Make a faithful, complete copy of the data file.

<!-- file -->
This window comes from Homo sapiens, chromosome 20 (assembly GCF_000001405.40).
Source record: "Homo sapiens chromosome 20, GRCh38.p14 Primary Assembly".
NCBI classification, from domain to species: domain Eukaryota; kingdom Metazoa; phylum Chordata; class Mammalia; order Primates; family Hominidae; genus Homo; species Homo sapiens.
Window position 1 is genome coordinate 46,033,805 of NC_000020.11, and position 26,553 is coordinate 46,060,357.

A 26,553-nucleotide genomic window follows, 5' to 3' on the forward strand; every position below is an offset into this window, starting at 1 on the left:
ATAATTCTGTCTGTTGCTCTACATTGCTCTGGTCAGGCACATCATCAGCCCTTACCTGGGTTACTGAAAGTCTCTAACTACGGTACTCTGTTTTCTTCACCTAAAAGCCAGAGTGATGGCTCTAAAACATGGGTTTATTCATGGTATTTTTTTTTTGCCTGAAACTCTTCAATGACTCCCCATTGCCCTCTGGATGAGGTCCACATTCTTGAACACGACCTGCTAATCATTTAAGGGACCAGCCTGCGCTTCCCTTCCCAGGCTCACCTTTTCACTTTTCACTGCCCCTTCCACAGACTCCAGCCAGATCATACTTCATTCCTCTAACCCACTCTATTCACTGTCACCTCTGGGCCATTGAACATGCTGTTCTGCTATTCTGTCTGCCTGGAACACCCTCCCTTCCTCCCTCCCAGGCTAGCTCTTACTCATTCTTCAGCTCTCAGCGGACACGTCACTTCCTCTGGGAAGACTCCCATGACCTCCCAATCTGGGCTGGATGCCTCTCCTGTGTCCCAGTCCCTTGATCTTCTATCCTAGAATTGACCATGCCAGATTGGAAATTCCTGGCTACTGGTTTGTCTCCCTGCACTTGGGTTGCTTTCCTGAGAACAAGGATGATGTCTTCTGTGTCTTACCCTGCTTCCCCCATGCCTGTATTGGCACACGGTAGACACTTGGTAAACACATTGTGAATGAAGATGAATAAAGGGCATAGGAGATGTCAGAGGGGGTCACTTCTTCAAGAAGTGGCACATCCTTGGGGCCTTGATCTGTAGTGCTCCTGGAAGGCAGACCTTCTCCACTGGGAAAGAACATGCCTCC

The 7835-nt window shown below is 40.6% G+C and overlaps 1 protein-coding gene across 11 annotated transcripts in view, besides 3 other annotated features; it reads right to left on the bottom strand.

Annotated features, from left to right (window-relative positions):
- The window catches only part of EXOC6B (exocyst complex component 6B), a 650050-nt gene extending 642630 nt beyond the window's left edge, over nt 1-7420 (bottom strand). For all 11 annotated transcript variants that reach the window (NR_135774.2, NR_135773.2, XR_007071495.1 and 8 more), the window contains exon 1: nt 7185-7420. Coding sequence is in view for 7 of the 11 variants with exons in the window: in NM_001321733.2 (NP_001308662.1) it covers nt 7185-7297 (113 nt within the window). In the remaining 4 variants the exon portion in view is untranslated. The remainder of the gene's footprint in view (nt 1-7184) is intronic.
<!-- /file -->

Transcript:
This window comes from Homo sapiens, chromosome 20 (assembly GCF_000001405.40).
Source record: "Homo sapiens chromosome 20, GRCh38.p14 Primary Assembly".
NCBI classification, from domain to species: domain Eukaryota; kingdom Metazoa; phylum Chordata; class Mammalia; order Primates; family Hominidae; genus Homo; species Homo sapiens.
Window position 1 is genome coordinate 46,033,805 of NC_000020.11, and position 26,553 is coordinate 46,060,357.

A 26,553-nucleotide genomic window follows, 5' to 3' on the forward strand; every position below is an offset into this window, starting at 1 on the left:
ATAATTCTGTCTGTTGCTCTACATTGCTCTGGTCAGGCACATCATCAGCCCTTACCTGGGTTACTGAAAGTCTCTAACTACGGTACTCTGTTTTCTTCACCTAAAAGCCAGAGTGATGGCTCTAAAACATGGGTTTATTCATGGTATTTTTTTTTTGCCTGAAACTCTTCAATGACTCCCCATTGCCCTCTGGATGAGGTCCACATTCTTGAACACGACCTGCTAATCATTTAAGGGACCAGCCTGCGCTTCCCTTCCCAGGCTCACCTTTTCACTTTTCACTGCCCCTTCCACAGACTCCAGCCAGATCATACTTCATTCCTCTAACCCACTCTATTCACTGTCACCTCTGGGCCATTGAACATGCTGTTCTGCTATTCTGTCTGCCTGGAACACCCTCCCTTCCTCCCTCCCAGGCTAGCTCTTACTCATTCTTCAGCTCTCAGCGGACACGTCACTTCCTCTGGGAAGACTCCCATGACCTCCCAATCTGGGCTGGATGCCTCTCCTGTGTCCCAGTCCCTTGATCTTCTATCCTAGAATTGACCATGCCAGATTGGAAATTCCTGGCTACTGGTTTGTCTCCCTGCACTTGGGTTGCTTTCCTGAGAACAAGGATGATGTCTTCTGTGTCTTACCCTGCTTCCCCCATGCCTGTATTGGCACACGGTAGACACTTGGTAAACACATTGTGAATGAAGATGAATAAAGGGCATAGGAGATGTCAGAGGGGGTCACTTCTTCAAGAAGTGGCACATCCTTGGGGCCTTGATCTGTAGTGCTCCTGGAAGGCAGACCTTCTCCACTGGGAAAGAACATGCCTCC

The 7835-nt window shown below is 40.6% G+C and overlaps 1 protein-coding gene across 11 annotated transcripts in view, besides 3 other annotated features; it reads right to left on the bottom strand.

Annotated features, from left to right (window-relative positions):
- The window catches only part of EXOC6B (exocyst complex component 6B), a 650050-nt gene extending 642630 nt beyond the window's left edge, over nt 1-7420 (bottom strand). For all 11 annotated transcript variants that reach the window (NR_135774.2, NR_135773.2, XR_007071495.1 and 8 more), the window contains exon 1: nt 7185-7420. Coding sequence is in view for 7 of the 11 variants with exons in the window: in NM_001321733.2 (NP_001308662.1) it covers nt 7185-7297 (113 nt within the window). In the remaining 4 variants the exon portion in view is untranslated. The remainder of the gene's footprint in view (nt 1-7184) is intronic.